Using this data, our Home Furniture Store puts a blog page on their website, which discusses new styles of furniture and affordable options for young adults looking to decorate their homes.
In this example, the Home Furniture Store has taken multiple steps to target and engage with specific audiences.
- They understood the services and products they provide
- They conducted research to find key demographics to which they could reach out
- Using their research, they chose two separate editorials to target each specific audience
If you’ve ever had to writing anything, one of the most intimidating sights to see is a blank word document staring back at you. Writing poses a lot of challenges for those who have been assigned the task of creating content. We often find ourselves asking questions like, how should this post sound? How long should this blog be? Should it be funny or serious? Can I use this word? Our friends Mr. Joyce and Mr. Steinbeck from earlier would struggle with the same questions. However, there are ways businesses can help their writers.
Voice and Tone
It’s important to understand that each and every business has a voice. Any form of editorial distributed by a business reflects the goals, personality, and intelligence of each individual in that particular business. This is why creating a unified voice and tone enables businesses to create coherent and influential content.
What a Beautiful Voice You Have!
The difference between voice and tone is subtle, but different enough to change the content in an editorial. A businesses’ voice is comparable to a personality. A human’s personality is made up of ideas like morals, abilities, or communication skills. Similarly, different businesses will have different company goals, they will each offer their own unique service, and each will use communication differently.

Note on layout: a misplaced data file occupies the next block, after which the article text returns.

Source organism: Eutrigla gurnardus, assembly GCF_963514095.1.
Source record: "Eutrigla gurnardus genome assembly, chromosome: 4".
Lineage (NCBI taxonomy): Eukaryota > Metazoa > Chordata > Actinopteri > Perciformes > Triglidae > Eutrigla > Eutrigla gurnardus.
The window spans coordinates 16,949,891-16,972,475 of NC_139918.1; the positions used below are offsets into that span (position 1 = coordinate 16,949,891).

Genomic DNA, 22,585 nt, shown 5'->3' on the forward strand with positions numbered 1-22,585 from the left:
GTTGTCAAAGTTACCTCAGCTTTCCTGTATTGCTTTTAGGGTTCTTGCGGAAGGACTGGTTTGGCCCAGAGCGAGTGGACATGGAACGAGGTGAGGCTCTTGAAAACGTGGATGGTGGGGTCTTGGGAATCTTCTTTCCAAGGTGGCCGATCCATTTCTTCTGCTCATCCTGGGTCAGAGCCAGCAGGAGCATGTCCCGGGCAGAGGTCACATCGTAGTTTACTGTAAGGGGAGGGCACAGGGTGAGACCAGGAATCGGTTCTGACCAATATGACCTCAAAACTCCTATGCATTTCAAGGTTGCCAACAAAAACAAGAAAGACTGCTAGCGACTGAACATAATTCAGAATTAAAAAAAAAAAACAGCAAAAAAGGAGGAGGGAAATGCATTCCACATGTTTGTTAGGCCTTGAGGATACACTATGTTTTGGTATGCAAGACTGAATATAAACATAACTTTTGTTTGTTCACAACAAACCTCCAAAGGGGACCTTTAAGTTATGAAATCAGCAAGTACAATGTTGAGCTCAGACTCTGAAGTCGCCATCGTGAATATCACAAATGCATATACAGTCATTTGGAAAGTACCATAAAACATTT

A businesses’ voice reflects these fundamental ideologies of the individuals involved with the structure of that business.
Don’t You Take that Tone with Me!
When we venture into the tone of a business, an easy way to think of it is like a person speaking to different audiences. When a person speaks to their close friends they will use different words and phrases then if they were speaking at a graduation. Tone changes to enforce the message of the company. Facebook posts have the ability to contain more fun content, while blogs can be more informational. Each editorial retains the personality of the business, but different editorials will allow for more or less leeway for content.
I’m going to bring part one of this blog to an end by tying together the three terms we discussed. Competition is generated by the shared audiences of business. This creates the need for influential content. Focusing on specific audiences will create more engagement with your content. Make writing easy by defining your businesses voice and how you can use different editions to express your tone.
In Part Two, I’ll discuss specific steps and exercises businesses can do to develop a Voice and Tone.